At 43,000 square feet, the Georgia Sports Hall of Fame and Museum is the nation’s largest state sports hall of fame.
The Hall of Fame serves to collect, preserve, and interpret the history of sports in Georgia. It honors those who, by their outstanding achievement or service, have made lasting contributions to the cause of sports in Georgia, the nation, and the world. It serves as a repository for thousands of artifacts from Georgia’s sporting history, including photographs, uniforms, balls, a NASCAR racing car, and trophies that signify crowning achievements in sports. Further, the Georgia Sports Hall of Fame seeks to maintain the high ideals and traditions of sports as a positive influence on the youth of Georgia, emphasizing the sportsmanship, physical fitness, and leadership that sports teach.
In 1956 the Georgia Athletic Coaches Association established the Georgia Prep Sports Hall of Fame. Its mission was to promote and improve athletics in the state; to foster a high standard of ethics and sportsmanship; to encourage closer cooperation and better understanding among coaches, administrators, and the public; and to foster the professional development of coaches.
The Prep Hall of Fame honored school administrators, coaches, and players at the high school level until 1963, when the organization changed its name to the Georgia Sports Hall of Fame, Inc. Governor Carl Sanders, giving his support for the programs of the organization, delivered the keynote address at the annual awards banquet, and space was set aside at the state archives building in Atlanta for the public exhibition of the hall of fame and its inductees. The new name allowed for the inclusion of inductees from collegiate and professional athletics as well. Baseball player Ty Cobb, Georgia Institute of Technology football coach William Alexander, and golfer Bobby Jones were the first three inductees.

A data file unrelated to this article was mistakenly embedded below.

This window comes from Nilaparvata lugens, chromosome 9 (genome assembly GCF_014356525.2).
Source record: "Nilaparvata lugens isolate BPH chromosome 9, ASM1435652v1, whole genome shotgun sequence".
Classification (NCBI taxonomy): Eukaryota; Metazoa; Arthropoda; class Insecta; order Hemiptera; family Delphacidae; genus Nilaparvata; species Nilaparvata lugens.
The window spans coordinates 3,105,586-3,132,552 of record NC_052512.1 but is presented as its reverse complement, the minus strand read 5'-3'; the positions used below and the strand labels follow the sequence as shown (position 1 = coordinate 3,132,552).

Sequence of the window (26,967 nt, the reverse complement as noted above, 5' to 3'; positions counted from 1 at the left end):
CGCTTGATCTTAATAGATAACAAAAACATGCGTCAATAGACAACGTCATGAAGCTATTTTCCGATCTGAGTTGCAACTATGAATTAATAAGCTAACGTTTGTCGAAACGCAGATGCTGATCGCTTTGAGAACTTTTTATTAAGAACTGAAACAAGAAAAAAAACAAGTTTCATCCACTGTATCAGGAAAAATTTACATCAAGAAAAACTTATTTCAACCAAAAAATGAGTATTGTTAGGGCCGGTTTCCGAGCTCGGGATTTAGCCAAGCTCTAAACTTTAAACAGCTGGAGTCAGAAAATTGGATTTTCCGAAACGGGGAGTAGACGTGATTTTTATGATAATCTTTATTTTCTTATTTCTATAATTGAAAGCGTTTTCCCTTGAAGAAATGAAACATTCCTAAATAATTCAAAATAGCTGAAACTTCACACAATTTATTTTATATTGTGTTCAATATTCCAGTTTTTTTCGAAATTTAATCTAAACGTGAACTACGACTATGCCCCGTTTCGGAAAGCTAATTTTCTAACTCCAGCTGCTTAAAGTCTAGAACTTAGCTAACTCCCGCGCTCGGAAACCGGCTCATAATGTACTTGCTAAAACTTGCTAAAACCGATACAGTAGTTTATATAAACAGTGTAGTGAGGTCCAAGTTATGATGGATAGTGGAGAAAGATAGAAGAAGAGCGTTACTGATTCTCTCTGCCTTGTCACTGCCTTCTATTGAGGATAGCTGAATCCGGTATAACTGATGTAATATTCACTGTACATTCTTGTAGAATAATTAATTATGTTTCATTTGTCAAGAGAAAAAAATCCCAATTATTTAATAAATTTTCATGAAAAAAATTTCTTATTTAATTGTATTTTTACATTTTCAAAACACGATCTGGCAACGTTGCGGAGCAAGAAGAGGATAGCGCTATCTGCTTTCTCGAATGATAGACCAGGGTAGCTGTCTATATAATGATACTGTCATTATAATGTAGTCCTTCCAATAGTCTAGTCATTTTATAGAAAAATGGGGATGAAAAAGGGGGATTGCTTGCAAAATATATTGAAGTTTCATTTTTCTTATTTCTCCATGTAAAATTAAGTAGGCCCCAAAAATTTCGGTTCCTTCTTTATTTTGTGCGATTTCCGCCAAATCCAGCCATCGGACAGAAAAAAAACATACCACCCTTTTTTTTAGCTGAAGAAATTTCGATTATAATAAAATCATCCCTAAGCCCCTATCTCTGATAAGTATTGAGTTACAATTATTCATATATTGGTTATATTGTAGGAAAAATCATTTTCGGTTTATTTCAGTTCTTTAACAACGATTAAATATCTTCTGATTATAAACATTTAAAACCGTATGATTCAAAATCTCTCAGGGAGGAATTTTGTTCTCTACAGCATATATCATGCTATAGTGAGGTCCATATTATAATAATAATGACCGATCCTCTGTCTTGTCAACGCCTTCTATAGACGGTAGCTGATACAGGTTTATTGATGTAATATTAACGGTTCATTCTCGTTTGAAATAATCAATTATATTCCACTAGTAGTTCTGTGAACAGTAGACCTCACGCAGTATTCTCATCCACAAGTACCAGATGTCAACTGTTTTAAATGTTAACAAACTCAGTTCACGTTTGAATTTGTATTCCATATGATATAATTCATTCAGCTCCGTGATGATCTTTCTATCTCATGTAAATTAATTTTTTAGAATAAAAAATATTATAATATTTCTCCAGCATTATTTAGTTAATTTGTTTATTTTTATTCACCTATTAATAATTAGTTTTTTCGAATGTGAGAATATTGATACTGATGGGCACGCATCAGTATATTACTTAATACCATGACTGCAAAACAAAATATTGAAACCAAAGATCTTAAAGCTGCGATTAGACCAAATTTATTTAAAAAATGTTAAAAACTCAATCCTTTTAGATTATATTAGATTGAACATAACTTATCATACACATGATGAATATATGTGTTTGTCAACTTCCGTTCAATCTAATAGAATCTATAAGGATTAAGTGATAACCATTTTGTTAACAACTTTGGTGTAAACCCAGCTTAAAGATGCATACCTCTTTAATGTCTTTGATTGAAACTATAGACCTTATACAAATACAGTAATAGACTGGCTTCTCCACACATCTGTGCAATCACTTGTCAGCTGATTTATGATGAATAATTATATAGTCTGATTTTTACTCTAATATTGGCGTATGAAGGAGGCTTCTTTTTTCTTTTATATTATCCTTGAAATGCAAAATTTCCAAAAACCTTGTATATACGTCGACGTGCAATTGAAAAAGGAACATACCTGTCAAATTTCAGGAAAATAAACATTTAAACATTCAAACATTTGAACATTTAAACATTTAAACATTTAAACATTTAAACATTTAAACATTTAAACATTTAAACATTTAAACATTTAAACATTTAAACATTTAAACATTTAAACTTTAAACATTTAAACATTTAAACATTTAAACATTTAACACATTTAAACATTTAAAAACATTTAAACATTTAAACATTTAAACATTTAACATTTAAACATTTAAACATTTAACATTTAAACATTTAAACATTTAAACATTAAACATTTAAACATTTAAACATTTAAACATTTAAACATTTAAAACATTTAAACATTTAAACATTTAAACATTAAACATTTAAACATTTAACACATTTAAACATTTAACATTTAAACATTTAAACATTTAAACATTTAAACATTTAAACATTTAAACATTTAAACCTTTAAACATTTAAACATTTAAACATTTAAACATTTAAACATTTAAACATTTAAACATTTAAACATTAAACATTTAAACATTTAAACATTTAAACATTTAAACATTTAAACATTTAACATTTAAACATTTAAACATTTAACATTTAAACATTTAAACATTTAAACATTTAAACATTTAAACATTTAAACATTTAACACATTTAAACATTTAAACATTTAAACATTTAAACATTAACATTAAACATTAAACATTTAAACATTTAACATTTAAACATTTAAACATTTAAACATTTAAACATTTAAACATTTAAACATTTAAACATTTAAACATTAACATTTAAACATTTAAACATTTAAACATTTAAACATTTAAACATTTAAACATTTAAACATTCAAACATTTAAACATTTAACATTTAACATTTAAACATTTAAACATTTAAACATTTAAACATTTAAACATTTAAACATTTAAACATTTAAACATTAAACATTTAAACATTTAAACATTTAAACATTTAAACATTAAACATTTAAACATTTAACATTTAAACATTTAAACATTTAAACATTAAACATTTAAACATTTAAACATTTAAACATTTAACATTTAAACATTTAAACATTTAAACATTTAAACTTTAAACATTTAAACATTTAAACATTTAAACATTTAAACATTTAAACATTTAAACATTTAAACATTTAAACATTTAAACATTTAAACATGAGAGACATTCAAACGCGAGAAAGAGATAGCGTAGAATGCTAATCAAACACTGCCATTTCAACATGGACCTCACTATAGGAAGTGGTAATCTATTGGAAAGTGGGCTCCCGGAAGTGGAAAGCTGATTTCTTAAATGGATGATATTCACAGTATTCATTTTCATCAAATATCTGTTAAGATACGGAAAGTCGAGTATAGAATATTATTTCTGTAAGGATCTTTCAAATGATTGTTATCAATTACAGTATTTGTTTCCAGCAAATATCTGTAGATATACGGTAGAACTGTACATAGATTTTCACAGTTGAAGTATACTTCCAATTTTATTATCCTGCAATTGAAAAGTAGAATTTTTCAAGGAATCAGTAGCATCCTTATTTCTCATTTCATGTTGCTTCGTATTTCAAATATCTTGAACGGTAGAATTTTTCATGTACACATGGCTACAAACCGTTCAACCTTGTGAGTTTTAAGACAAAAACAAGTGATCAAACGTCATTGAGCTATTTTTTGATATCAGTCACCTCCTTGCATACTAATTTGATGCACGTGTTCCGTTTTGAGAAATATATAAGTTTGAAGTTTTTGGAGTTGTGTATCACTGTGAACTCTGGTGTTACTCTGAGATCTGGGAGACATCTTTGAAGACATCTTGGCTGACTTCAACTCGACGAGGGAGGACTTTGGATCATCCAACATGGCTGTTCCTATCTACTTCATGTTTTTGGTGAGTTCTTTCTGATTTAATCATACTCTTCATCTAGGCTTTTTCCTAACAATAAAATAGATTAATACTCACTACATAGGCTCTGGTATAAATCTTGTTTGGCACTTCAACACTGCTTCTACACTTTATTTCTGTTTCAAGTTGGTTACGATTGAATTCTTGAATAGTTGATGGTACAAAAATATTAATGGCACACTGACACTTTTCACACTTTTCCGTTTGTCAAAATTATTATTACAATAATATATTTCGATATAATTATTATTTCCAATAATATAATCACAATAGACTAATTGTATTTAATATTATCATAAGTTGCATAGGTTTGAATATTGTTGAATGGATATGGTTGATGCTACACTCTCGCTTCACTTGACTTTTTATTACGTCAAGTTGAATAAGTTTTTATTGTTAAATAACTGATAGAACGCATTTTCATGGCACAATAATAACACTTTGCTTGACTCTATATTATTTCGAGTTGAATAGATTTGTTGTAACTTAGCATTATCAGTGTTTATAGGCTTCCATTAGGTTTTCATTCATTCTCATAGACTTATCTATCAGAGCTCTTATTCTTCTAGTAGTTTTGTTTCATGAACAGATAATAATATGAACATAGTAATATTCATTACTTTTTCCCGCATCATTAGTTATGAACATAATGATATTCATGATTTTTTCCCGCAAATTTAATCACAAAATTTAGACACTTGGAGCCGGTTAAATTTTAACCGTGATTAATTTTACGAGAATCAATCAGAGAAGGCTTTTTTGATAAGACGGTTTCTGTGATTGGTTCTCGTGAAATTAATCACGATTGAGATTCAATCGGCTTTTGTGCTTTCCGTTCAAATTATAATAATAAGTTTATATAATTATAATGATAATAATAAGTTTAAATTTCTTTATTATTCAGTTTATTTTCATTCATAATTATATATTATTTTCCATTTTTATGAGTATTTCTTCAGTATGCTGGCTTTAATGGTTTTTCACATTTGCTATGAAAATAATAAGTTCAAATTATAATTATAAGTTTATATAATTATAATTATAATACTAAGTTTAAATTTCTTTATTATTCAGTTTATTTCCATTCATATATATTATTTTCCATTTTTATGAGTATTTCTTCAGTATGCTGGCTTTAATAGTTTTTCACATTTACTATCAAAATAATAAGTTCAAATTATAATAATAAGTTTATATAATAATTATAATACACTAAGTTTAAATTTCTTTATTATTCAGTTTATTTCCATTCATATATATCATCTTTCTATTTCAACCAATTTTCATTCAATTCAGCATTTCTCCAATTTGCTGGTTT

The organization continued to induct individuals in this fashion until 1978. In that year, Georgia House Speaker Tom Murphy introduced a bill to create an official Georgia Sports Hall of Fame Board (later, Georgia Sports Hall of Fame Authority). The bill was supported by Lieutenant Governor Zell Miller and signed by Governor George Busbee. The Georgia Sports Hall of Fame then became an official state entity.
Harley Bowers, chairman of the Hall of Fame Authority, successfully organized an effort to place the Hall of Fame and Museum in Macon. In 1994 the state legislature selected the city because of its central location in the state and placed the hall of fame within the active museum district of downtown Macon. Groundbreaking took place in 1997, and construction was completed in 1999. The Georgia Sports Hall of Fame and Museum opened its doors on April 24, 1999.
The Hall of Fame and Museum exhibits the stories of Georgia’s athletes, which demonstrate examples of triumph over adversity, the will to excel, and the wealth of talent and character that Georgia possesses. The revving of the engine, ducking of a right jab, making of the winning basket at the buzzer, peddling of a bicycle to the finish line, or pounding of the pavement in a 5K run— all these activities are celebrated at the Georgia Sports Hall of Fame.
The museum hosts several educational events throughout the year, including basketball clinics, ballroom dancing, summer camps, and the Peach State Pigskin Preview. At such events the public can learn about the inner workings of sports and how playing sports is part of a healthy lifestyle.
Membership in the Georgia Sports Hall of Fame is the highest honor that the state can bestow upon its athletes. Of the hundreds of nominations considered, only a handful are elected to the Hall of Fame. Each year, approximately 250 athletes, coaches, or contributors to the athletic community (such as administrators and sports officials) are nominated for induction. Once all the nomination information is verified and processed, the three-step selection process begins.
A consulting committee reviews the nominations in each sports category. Next the screening committee considers up to 120 nominees and narrows the field to no more than 35 nominees. Finally the “Honors Court,” which comprises ten authority members along with eleven outside individuals from Georgia’s sports community, considers thirty-five nominees and selects seven inductees. During the entire process, more than ninety individuals serving on twelve separate committees determine each year’s slate of inductees.